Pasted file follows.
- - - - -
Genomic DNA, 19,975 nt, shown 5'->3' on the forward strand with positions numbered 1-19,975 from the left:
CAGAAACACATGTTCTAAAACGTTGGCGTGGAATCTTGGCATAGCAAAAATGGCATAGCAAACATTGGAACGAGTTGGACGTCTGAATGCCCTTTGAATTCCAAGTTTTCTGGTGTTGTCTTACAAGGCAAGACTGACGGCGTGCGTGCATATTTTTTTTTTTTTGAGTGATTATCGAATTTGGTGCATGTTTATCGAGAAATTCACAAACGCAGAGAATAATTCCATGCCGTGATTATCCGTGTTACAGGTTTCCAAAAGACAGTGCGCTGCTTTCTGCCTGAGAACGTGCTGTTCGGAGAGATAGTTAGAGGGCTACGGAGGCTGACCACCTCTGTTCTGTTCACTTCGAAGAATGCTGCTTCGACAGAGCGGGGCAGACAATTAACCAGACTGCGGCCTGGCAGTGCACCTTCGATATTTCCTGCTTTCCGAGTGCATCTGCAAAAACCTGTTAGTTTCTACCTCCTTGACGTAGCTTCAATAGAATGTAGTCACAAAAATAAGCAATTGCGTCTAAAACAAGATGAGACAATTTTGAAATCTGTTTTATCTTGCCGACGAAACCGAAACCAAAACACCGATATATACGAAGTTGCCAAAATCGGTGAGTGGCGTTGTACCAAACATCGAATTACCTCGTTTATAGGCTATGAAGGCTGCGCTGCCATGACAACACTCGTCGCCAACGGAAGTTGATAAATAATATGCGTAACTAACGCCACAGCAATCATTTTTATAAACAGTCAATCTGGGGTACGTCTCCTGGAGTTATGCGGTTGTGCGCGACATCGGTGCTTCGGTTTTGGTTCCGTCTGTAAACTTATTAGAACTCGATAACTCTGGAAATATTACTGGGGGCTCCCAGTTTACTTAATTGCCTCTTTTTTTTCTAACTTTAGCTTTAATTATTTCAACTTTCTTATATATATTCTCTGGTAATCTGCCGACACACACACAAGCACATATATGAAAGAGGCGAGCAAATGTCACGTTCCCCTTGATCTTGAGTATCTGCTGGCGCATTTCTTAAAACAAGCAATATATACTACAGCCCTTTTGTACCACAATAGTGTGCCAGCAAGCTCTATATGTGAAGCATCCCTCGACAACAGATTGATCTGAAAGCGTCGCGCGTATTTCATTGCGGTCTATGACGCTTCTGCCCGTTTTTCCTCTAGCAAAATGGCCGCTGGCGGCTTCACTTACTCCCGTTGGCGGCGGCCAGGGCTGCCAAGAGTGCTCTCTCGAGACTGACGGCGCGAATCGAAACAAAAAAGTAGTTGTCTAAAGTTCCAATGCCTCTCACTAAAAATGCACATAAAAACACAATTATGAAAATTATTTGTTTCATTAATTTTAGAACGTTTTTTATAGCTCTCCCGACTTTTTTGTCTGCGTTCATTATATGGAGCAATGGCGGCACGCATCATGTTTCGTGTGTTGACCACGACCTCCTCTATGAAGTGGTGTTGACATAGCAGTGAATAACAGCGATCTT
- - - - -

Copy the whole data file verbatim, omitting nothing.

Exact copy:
Genomic DNA, 19,975 nt, shown 5'->3' on the forward strand with positions numbered 1-19,975 from the left:
CAGAAACACATGTTCTAAAACGTTGGCGTGGAATCTTGGCATAGCAAAAATGGCATAGCAAACATTGGAACGAGTTGGACGTCTGAATGCCCTTTGAATTCCAAGTTTTCTGGTGTTGTCTTACAAGGCAAGACTGACGGCGTGCGTGCATATTTTTTTTTTTTTGAGTGATTATCGAATTTGGTGCATGTTTATCGAGAAATTCACAAACGCAGAGAATAATTCCATGCCGTGATTATCCGTGTTACAGGTTTCCAAAAGACAGTGCGCTGCTTTCTGCCTGAGAACGTGCTGTTCGGAGAGATAGTTAGAGGGCTACGGAGGCTGACCACCTCTGTTCTGTTCACTTCGAAGAATGCTGCTTCGACAGAGCGGGGCAGACAATTAACCAGACTGCGGCCTGGCAGTGCACCTTCGATATTTCCTGCTTTCCGAGTGCATCTGCAAAAACCTGTTAGTTTCTACCTCCTTGACGTAGCTTCAATAGAATGTAGTCACAAAAATAAGCAATTGCGTCTAAAACAAGATGAGACAATTTTGAAATCTGTTTTATCTTGCCGACGAAACCGAAACCAAAACACCGATATATACGAAGTTGCCAAAATCGGTGAGTGGCGTTGTACCAAACATCGAATTACCTCGTTTATAGGCTATGAAGGCTGCGCTGCCATGACAACACTCGTCGCCAACGGAAGTTGATAAATAATATGCGTAACTAACGCCACAGCAATCATTTTTATAAACAGTCAATCTGGGGTACGTCTCCTGGAGTTATGCGGTTGTGCGCGACATCGGTGCTTCGGTTTTGGTTCCGTCTGTAAACTTATTAGAACTCGATAACTCTGGAAATATTACTGGGGGCTCCCAGTTTACTTAATTGCCTCTTTTTTTTCTAACTTTAGCTTTAATTATTTCAACTTTCTTATATATATTCTCTGGTAATCTGCCGACACACACACAAGCACATATATGAAAGAGGCGAGCAAATGTCACGTTCCCCTTGATCTTGAGTATCTGCTGGCGCATTTCTTAAAACAAGCAATATATACTACAGCCCTTTTGTACCACAATAGTGTGCCAGCAAGCTCTATATGTGAAGCATCCCTCGACAACAGATTGATCTGAAAGCGTCGCGCGTATTTCATTGCGGTCTATGACGCTTCTGCCCGTTTTTCCTCTAGCAAAATGGCCGCTGGCGGCTTCACTTACTCCCGTTGGCGGCGGCCAGGGCTGCCAAGAGTGCTCTCTCGAGACTGACGGCGCGAATCGAAACAAAAAAGTAGTTGTCTAAAGTTCCAATGCCTCTCACTAAAAATGCACATAAAAACACAATTATGAAAATTATTTGTTTCATTAATTTTAGAACGTTTTTTATAGCTCTCCCGACTTTTTTGTCTGCGTTCATTATATGGAGCAATGGCGGCACGCATCATGTTTCGTGTGTTGACCACGACCTCCTCTATGAAGTGGTGTTGACATAGCAGTGAATAACAGCGATCTT